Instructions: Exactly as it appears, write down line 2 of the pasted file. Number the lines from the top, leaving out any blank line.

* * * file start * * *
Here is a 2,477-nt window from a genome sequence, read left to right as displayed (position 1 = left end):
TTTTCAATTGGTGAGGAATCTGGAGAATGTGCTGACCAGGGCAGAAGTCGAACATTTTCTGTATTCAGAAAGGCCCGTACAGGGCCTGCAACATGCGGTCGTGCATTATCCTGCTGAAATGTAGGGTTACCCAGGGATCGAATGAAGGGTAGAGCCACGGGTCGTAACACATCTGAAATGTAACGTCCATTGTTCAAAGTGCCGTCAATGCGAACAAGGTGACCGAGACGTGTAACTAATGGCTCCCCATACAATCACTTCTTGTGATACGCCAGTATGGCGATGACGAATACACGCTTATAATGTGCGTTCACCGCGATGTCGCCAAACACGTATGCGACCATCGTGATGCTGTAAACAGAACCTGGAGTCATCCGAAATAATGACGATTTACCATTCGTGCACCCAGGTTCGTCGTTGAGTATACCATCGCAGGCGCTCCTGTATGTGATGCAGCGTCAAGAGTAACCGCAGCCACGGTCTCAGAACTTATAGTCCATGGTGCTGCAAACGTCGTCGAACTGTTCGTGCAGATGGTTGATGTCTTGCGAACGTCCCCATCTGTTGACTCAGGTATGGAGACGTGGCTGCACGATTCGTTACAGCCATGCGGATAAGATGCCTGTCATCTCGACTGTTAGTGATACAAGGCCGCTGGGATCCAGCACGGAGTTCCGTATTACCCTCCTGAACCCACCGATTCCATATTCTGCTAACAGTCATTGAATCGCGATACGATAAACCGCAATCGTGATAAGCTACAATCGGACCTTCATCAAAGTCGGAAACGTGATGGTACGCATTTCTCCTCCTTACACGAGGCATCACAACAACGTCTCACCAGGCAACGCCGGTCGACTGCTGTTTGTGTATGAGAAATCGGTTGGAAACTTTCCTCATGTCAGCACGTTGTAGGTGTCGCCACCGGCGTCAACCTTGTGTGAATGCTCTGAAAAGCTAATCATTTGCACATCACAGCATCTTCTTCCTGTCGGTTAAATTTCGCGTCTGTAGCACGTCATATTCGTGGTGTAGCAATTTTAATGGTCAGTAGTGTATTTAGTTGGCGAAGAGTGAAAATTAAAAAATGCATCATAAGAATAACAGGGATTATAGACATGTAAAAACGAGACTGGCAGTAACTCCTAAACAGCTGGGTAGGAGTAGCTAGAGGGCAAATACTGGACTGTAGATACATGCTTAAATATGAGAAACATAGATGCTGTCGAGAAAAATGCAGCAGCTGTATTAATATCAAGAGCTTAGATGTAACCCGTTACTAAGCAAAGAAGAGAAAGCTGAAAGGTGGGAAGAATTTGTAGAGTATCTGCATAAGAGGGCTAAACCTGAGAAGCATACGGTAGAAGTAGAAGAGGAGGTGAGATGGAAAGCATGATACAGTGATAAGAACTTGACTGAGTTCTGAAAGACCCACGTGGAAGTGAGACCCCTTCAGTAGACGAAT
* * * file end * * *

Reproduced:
TTTTCAATTGGTGAGGAATCTGGAGAATGTGCTGACCAGGGCAGAAGTCGAACATTTTCTGTATTCAGAAAGGCCCGTACAGGGCCTGCAACATGCGGTCGTGCATTATCCTGCTGAAATGTAGGGTTACCCAGGGATCGAATGAAGGGTAGAGCCACGGGTCGTAACACATCTGAAATGTAACGTCCATTGTTCAAAGTGCCGTCAATGCGAACAAGGTGACCGAGACGTGTAACTAATGGCTCCCCATACAATCACTTCTTGTGATACGCCAGTATGGCGATGACGAATACACGCTTATAATGTGCGTTCACCGCGATGTCGCCAAACACGTATGCGACCATCGTGATGCTGTAAACAGAACCTGGAGTCATCCGAAATAATGACGATTTACCATTCGTGCACCCAGGTTCGTCGTTGAGTATACCATCGCAGGCGCTCCTGTATGTGATGCAGCGTCAAGAGTAACCGCAGCCACGGTCTCAGAACTTATAGTCCATGGTGCTGCAAACGTCGTCGAACTGTTCGTGCAGATGGTTGATGTCTTGCGAACGTCCCCATCTGTTGACTCAGGTATGGAGACGTGGCTGCACGATTCGTTACAGCCATGCGGATAAGATGCCTGTCATCTCGACTGTTAGTGATACAAGGCCGCTGGGATCCAGCACGGAGTTCCGTATTACCCTCCTGAACCCACCGATTCCATATTCTGCTAACAGTCATTGAATCGCGATACGATAAACCGCAATCGTGATAAGCTACAATCGGACCTTCATCAAAGTCGGAAACGTGATGGTACGCATTTCTCCTCCTTACACGAGGCATCACAACAACGTCTCACCAGGCAACGCCGGTCGACTGCTGTTTGTGTATGAGAAATCGGTTGGAAACTTTCCTCATGTCAGCACGTTGTAGGTGTCGCCACCGGCGTCAACCTTGTGTGAATGCTCTGAAAAGCTAATCATTTGCACATCACAGCATCTTCTTCCTGTCGGTTAAATTTCGCGTCTGTAGCACGTCATATTCGTGGTGTAGCAATTTTAATGGTCAGTAGTGTATTTAGTTGGCGAAGAGTGAAAATTAAAAAATGCATCATAAGAATAACAGGGATTATAGACATGTAAAAACGAGACTGGCAGTAACTCCTAAACAGCTGGGTAGGAGTAGCTAGAGGGCAAATACTGGACTGTAGATACATGCTTAAATATGAGAAACATAGATGCTGTCGAGAAAAATGCAGCAGCTGTATTAATATCAAGAGCTTAGATGTAACCCGTTACTAAGCAAAGAAGAGAAAGCTGAAAGGTGGGAAGAATTTGTAGAGTATCTGCATAAGAGGGCTAAACCTGAGAAGCATACGGTAGAAGTAGAAGAGGAGGTGAGATGGAAAGCATGATACAGTGATAAGAACTTGACTGAGTTCTGAAAGACCCACGTGGAAGTGAGACCCCTTCAGTAGACGAAT